Nestled in the heart of the Aegean Turkish coastline just a short boat ride away from the Greek islands lives a sleepy town which is beginning to develop a rather unusual reputation for the area.
In contrast to the hustle and bustle of Istanbul or the 5 star holiday resorts of Bodrum, the area of Urla is quickly becoming known as the Turkish Tuscany thanks to its viticultural history that spans back to the 7th century BC.
Whilst flying under the radar for many years this local favourite has been developing a vast infrastructure of vineyards and a growing reputation to boot.
There are 5 main vineyards in the region with many more smaller establishments popping up.
The largest and most well-known being Urla Şarapçılık which spans over 350 acres. It was started 15 years ago in a bid to revitalise local grapes that have been part of the peninsula for thousands of years and in the process has won over 150 awards on the national and international stage.
The most popular types of wine (‘şarap’ in Turkish) created here are Cabernet Sauvignon, Merlot and Syrah. This repertoire is supported by local grapes such as Boğazkere and Bornova Misket – which are well worth a try.
One of the newer vineyards, Ayda Bağları, is situated a little further afield than the main wineries of Urla. It is set atop the undulating landscape with incredible views of the region and sunset.
The 30 minute drive from the town centre will really make you feel as though you have been transported to the heart of Tuscany itself. Offering wine, food and accommodation, Ayda offers a perfect mini-break opportunity where you can enjoy the relaxed serenity of the surroundings.
Tours of the regions’ most popular vineyards can be enjoyed by those wishing to explore all the area has to offer. A number of local tour companies focus on the full spectrum of agriculture, cuisine and of course wine.
The accompaniment of a number of charming boutique hotels in the area means that the daytime can be filled with leisurely strolls, glass of Merlot in hand and the evenings with expertly prepared authentic Turkish food.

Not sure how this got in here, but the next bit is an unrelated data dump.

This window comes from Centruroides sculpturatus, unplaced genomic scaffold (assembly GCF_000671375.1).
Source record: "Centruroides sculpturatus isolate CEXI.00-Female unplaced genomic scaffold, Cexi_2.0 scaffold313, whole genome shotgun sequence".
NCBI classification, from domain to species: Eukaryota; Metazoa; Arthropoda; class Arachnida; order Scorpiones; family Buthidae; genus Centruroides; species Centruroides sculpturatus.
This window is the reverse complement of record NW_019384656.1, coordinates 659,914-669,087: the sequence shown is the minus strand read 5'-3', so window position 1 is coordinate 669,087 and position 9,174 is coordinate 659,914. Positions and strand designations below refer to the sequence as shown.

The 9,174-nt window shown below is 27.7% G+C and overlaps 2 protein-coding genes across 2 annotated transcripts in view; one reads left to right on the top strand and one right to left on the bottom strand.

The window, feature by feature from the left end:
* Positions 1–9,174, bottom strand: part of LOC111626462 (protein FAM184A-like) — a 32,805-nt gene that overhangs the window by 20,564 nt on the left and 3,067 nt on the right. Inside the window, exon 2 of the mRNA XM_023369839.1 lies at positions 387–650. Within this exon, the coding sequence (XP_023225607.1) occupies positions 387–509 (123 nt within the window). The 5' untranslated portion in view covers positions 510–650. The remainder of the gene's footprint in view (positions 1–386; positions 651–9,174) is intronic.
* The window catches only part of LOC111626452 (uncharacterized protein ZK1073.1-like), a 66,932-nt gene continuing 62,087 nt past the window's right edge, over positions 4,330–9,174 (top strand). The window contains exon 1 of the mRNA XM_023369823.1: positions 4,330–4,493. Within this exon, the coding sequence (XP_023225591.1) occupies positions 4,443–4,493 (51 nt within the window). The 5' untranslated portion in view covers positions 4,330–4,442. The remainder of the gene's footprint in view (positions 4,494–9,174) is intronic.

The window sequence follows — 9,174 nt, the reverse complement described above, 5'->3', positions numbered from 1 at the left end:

Restaurants not to miss include Seyhan (for classic meat dishes), Yengeç (for fresh fish and sea-food lovers) and Beğendik Abi (for local classics).
But vineyards are not all the area has to offer. The region of Izmir and the surrounding coast has been home to centuries of change and historical relevance.
Occupied by the Ancient Greeks as early as the 1st millennium, the Roman Empire from the 2nd Century AD and the Ottoman Empire until the end of WW1. The area is brimming with history, heritage sites and the opportunity to venture back through the years. Most notably the ancient Greek site of Ephesus is only a 2 hour drive from Urla and well worth a day trip to see the preserved library and amphitheatre.
Something to be enjoyed is the traditional Turkish breakfast at Denizaltı, set on the waterside it’s a perfect location to start the day.
In Turkey the Sunday breakfast is a time for the whole family to come together before the beginning of a new week, and like with many things here the breakfast is not done by halves.
It is a spread of between 10-20+ hot and cold dishes to be shared by all. This combination of cheeses, eggs, fresh bread, local honey (the best I’ve tasted), fruit, vegetables, filled pastry/ flatbread (börek & gözleme) and Turkish sausage (sucuk) is heaven on earth and will not leave you unsatisfied.
If you enjoy the bitesize joy that is baklava but would like to have something a bit more acceptable to eat in the morning, then börek is a wonderful alternative. Made from a similar type of flaky thin pastry but with the sweetness replaced by the savoury perfection of cheese, spinach, potato or meat.
Just a 45 minute drive from Izmir international airport with direct flights from London between April and October, Urla is relatively quick and easy to get to. This in itself could open it up to a new type of tourist willing to trade in the traditional wine tours of Italy and France for a newer (and cheaper) alternative.
Combining this element with the developing infrastructure and wine cultivation expertise, you can be left in no doubt that the region looks set to continue on its impressive upwards trajectory.
By Alex Pittson